**May 1**

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Did he touch: Yes

If yes, how long did it take: 6.61 seconds

How close did he get: N/A

Did he drop his bat: Yes

If he did, how many steps did he take before doing so: Eight

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**April 24**

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Did he touch: Yes

If yes, how long did it take: 6.43 seconds

How close did he get: N/A

Did he drop his bat: Yes

If he did, how many steps did he take before doing so: Two

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**GUM INTERLUDE**

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WHAT THE HECK BARTOLO

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**April 8**

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Did he touch: Probably

If yes, how long did it take: 6.3 seconds (estimated)

How close did he get: N/A

Did he drop his bat: Yes

If he did, how many steps did he take before doing so: Two

**April 2**

Did he touch: Yes

If yes, how long did it take: 6.47 seconds

How close did he get: N/A

Did he drop his bat: Yes

If he did, how many steps did he take before doing so: Unclear, but looks like one or two. The bat shattered.

**August 2013**

Did he touch: No

If yes, how long did it take: N/A

How close did he get: ~65 feet down the line

Did he drop his bat: No

If he did, how many steps did he take before doing so: N/A

**July 2013**

Did he touch: No

If yes, how long did it take: N/A

How close did he get: ~77 feet down the line

Did he drop his bat: No

If he did, how many steps did he take before doing so: N/A

**June 2013**

This was a deep fly ball, which the camera followed instead of following Bartolo Colon, so the slow replay is the best we’ve got:

Did he touch: No

If yes, how long did it take: N/A

How close did he get: ~75 feet down the line, based on how many steps he took and his typical stride to first base.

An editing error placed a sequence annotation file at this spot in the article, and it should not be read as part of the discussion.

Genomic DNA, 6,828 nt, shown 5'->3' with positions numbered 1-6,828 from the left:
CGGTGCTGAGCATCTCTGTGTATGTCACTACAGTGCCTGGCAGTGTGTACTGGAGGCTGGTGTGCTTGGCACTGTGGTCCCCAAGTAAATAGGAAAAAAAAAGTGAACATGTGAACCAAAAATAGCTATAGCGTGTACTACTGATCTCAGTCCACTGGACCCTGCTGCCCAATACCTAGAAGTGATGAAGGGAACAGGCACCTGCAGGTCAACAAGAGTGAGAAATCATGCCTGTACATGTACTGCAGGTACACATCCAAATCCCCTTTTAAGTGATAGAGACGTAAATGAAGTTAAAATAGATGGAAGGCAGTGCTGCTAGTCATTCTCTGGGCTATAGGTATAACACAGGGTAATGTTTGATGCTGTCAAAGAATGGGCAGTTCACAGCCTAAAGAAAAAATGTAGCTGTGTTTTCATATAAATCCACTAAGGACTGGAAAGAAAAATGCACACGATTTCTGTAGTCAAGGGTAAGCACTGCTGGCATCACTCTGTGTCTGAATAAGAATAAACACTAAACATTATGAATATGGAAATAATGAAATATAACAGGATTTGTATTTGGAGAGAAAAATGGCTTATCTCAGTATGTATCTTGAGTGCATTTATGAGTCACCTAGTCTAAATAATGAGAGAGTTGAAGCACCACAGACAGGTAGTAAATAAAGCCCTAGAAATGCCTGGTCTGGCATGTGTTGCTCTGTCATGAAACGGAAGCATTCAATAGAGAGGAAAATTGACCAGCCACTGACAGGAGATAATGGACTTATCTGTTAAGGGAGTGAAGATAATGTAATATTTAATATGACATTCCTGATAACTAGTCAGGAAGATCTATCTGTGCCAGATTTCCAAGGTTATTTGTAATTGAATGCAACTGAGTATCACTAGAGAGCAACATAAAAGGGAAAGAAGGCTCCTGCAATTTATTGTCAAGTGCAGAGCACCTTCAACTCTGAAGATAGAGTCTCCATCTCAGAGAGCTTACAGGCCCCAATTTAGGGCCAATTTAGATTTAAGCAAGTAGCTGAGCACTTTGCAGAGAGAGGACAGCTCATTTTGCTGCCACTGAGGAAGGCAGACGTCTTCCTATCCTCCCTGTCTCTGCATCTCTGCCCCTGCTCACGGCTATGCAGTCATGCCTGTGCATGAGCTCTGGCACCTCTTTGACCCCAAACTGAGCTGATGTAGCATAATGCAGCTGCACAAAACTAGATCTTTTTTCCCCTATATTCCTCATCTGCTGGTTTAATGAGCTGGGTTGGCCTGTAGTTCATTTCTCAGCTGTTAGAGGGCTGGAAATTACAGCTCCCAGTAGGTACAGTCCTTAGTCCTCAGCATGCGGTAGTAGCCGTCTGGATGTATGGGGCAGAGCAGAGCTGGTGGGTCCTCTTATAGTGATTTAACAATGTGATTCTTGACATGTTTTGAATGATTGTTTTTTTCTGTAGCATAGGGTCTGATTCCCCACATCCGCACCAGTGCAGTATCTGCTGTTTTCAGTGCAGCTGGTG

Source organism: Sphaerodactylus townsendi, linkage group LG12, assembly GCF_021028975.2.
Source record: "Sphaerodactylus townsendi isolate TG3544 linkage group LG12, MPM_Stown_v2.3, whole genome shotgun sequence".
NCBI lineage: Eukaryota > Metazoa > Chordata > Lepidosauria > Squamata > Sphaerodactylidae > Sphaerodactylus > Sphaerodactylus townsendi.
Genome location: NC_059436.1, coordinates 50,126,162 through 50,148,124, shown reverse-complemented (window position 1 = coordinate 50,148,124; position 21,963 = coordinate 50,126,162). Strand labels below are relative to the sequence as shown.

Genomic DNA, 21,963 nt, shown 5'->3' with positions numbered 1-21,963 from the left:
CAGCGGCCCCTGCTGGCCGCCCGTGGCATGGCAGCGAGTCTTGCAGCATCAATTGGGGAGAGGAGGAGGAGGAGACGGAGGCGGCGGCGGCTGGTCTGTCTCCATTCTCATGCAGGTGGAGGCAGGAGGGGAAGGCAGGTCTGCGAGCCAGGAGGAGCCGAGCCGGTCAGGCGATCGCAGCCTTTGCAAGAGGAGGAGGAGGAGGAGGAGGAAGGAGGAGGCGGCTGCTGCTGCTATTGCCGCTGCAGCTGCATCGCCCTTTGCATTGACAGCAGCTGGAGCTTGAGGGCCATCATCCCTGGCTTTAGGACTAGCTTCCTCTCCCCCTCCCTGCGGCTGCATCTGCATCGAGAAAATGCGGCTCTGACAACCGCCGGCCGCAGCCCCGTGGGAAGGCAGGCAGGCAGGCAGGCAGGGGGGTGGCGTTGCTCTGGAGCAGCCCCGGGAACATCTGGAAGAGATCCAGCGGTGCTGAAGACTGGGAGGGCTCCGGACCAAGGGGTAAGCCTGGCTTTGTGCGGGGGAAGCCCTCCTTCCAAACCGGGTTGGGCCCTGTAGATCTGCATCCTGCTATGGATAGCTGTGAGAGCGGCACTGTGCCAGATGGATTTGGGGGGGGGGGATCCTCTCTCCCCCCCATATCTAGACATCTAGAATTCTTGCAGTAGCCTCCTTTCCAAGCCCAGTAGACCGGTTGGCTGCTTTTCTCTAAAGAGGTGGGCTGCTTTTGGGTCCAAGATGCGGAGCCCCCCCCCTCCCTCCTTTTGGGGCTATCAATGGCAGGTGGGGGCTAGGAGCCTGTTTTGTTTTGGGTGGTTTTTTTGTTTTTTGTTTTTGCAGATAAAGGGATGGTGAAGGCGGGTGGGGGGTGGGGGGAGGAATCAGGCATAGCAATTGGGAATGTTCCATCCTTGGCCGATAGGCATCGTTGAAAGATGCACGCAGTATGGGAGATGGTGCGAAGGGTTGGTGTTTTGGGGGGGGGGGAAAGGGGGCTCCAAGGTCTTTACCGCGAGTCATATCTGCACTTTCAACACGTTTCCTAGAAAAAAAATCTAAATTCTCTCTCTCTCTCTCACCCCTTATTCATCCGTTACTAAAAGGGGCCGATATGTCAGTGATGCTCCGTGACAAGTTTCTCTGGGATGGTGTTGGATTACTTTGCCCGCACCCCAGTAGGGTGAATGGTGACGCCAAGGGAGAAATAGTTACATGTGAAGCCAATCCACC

Did he drop his bat: No

If he did, how many steps did he take before doing so: N/A

Bob Uecker, noting that Colon hadn’t dropped the bat, suggests that he was afraid of Yuniesky Betancourt, playing at first base.

**Lone 2012 ball in play**

Did he touch: Yes

If yes, how long did it take: N/A

How close did he get: N/A

Did he drop his bat: Yes

If he did, how many steps did he take before doing so: One

This is Bartolo actually running. We don’t have a camera on him, so we don’t know how long it took him, but based on the time it took him to leave the frame, and the number of steps he had taken, I’d put a 5.30 on him. I’d guess that the median time of BP readers and authors is about the same. After this play, and I swear this isn't a joke and I swear I'm not making it up, the A's trainer and manager had to come out and spend two minutes examining and nursing Colon.

**Lone 2011 ball in play**

Did he touch: We’ll never know.

If yes, how long did it take: It is only for the gods to see.

How close did he get: On the day that you were born the angels got together and decided to create a dream come true.

Did he drop his bat: Yes

If he did, how many steps did he take before doing so: One

We’ve learned a lot here today. We’ve learned that Bartolo Colon doesn’t often make it to first, but that he is not strictly opposed to first. In the 10 plays that we can rule on conclusively, excluding the one time he actually reached base, he touched first four times. It’s likely he touched base in one of the two mystery plays, and in the final one we just can’t say. His average time to first is about 6.72 seconds, or about the time it takes to type one factoid about what can be accomplished in 6.72 seconds. We’ve also learned that he does drop his bat, sometimes, and he doesn’t drop his bat, often. We’ve learned roughly how fast he can run when he has to run, and we’ve learned, in great detail, what it looks like when he runs. It looks a bit like a fat guy running. But that’s not something we would dwell on.